Payroll Audit vs. Workers Comp Policy
Payroll audit vs Workers Comp policy renewal timing has been a controversial subject for many years. We received this question last week from an employer with quite a conundrum that happens to almost all Workers Comp policyholders. The question was:
Why does the payroll audit occur after the policy renewal? We disagree with our Workers Comp audit and want to switch carriers. Our agent told us that we will receive a hefty penalty if we try to switch after policy renewal. Is this true? We are into our third month of the next year’s policy. This seems to be unfair and almost binds us to another policy without knowing the true cost of the first policy.
Your question is one we see the most often from our blog readers. The timing of a WC policy does cause a problem for a large number of policyholders. The short rate penalty is the reason your agent recommended not switching policies mid-term. That was smart advice.
The conundrum is that an audit cannot occur on the day of policy expiry. That would be very burdensome on your company to provide records for payroll that just occurred the previous day. The usual schedule for a premium or payroll auditor is to audit the business books 30 45 days after the policy has expired – in most cases. That gives the employer time to organize their records.
Most insurance carriers will send out the premium audit bill within 15 – 21 days after the premium audit. The schedule results in the receipt of the premium audit bill along with the audit results at 60 days into the policy. Your company would then have to pay the audit bill within 10 days or dispute it.
I have never agreed with the 10 days to pay a large audit bill upon receipt of the bill. Most states and polices allow up to 30 days. Regardless, if you follow the 10 days to pay rule or not, you are at least three months into a policy with a carrier that you wish to not have for Workers Comp.
Some of the questions I would ask you at this point are:
- Is the audit incorrect or do you just disagree with it? Changes in business practices, new ownership, state law changes, etc. may have changed the “playing field”.
- Did you dispute the policy and audit? If so, what were the results?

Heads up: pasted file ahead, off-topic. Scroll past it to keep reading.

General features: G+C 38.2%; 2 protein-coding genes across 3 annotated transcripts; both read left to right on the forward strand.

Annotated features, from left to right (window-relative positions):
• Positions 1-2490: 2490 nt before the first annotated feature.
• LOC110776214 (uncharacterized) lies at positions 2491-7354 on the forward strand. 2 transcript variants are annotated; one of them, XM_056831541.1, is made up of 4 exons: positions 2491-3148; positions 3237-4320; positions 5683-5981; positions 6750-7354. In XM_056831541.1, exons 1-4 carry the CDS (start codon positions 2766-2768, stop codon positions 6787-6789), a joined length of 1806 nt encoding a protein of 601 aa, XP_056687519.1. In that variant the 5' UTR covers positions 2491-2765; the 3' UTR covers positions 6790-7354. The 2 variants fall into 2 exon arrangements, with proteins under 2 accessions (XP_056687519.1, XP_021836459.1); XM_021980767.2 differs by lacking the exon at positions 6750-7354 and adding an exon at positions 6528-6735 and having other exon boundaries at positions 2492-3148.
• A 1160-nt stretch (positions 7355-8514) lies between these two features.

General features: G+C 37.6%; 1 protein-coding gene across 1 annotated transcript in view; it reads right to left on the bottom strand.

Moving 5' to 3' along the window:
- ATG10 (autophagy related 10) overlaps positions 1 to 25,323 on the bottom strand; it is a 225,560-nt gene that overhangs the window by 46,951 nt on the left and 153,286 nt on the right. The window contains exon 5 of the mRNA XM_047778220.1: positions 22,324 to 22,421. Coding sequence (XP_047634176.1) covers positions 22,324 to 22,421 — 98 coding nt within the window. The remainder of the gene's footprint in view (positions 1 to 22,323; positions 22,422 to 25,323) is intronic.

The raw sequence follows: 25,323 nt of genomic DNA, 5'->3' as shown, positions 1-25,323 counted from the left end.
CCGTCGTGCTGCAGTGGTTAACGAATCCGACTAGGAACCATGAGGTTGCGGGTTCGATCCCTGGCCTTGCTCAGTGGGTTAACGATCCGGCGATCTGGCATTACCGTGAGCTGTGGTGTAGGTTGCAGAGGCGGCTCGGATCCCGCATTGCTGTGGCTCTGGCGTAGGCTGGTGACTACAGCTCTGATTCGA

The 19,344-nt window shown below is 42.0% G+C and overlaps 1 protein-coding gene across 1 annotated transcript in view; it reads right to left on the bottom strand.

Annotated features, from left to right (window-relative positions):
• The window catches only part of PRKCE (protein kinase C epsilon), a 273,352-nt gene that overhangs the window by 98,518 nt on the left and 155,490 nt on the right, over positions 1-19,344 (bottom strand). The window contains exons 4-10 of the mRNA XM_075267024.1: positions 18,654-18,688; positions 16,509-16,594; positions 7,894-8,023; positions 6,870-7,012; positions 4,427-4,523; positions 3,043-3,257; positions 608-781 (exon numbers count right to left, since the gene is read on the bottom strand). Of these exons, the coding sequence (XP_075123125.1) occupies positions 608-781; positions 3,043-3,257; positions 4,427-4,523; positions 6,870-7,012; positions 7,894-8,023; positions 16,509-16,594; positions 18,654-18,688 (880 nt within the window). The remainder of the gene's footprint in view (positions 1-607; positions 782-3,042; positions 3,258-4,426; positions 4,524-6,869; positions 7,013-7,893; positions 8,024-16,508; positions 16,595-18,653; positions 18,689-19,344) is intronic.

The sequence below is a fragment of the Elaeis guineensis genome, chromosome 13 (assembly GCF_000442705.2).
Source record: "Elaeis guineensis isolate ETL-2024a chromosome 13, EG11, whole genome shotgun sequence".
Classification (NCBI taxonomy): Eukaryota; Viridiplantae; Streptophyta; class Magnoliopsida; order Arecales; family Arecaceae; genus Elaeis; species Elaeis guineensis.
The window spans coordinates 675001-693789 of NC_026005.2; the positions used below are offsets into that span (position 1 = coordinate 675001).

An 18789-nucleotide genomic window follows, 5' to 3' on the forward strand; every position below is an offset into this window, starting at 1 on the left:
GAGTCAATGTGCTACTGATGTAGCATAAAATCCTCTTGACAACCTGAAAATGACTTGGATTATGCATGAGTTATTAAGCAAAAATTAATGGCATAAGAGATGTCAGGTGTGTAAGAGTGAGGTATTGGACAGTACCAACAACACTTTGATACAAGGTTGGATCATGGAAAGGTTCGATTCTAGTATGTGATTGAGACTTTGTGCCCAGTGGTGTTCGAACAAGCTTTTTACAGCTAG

- Are you willing to pay a large penalty to switch Insurance companies?
- Have you had a premium expert look at your audit that you do not agree with overall?
- Did you read your policy before disputing?
- Did you have a very large increase in payroll?
Disputing an audit can create your own minefield, so to speak. You may actually cost your company more than the original audit.
The only solution I could ever come up with is to have a 90 day policy probationary period where no short rate penalty would apply if a company decided to switch carriers. However, the carriers would respond with very sharp rate increases as they would be on the hook for a claim that you for which no premiums were paid. In other words, I have not come up with a good idea, either.
The best way I have seen to resolve the matter is to do a well-informed audit dispute with information and numbers to back your dispute assertions. As distasteful as it may seem, you could switch carriers at renewal on your current policy in 2014.
If your company is in an assigned risk pool, switching carriers can be very close to impossible as there may be only one carrier covering your type of business in your state. This has happened more frequently in the last few years as many carriers do not wish to be assigned carriers.
Please remember when it comes down to the payroll audit vs workers comp policy, read over your policy before disputing the audit.
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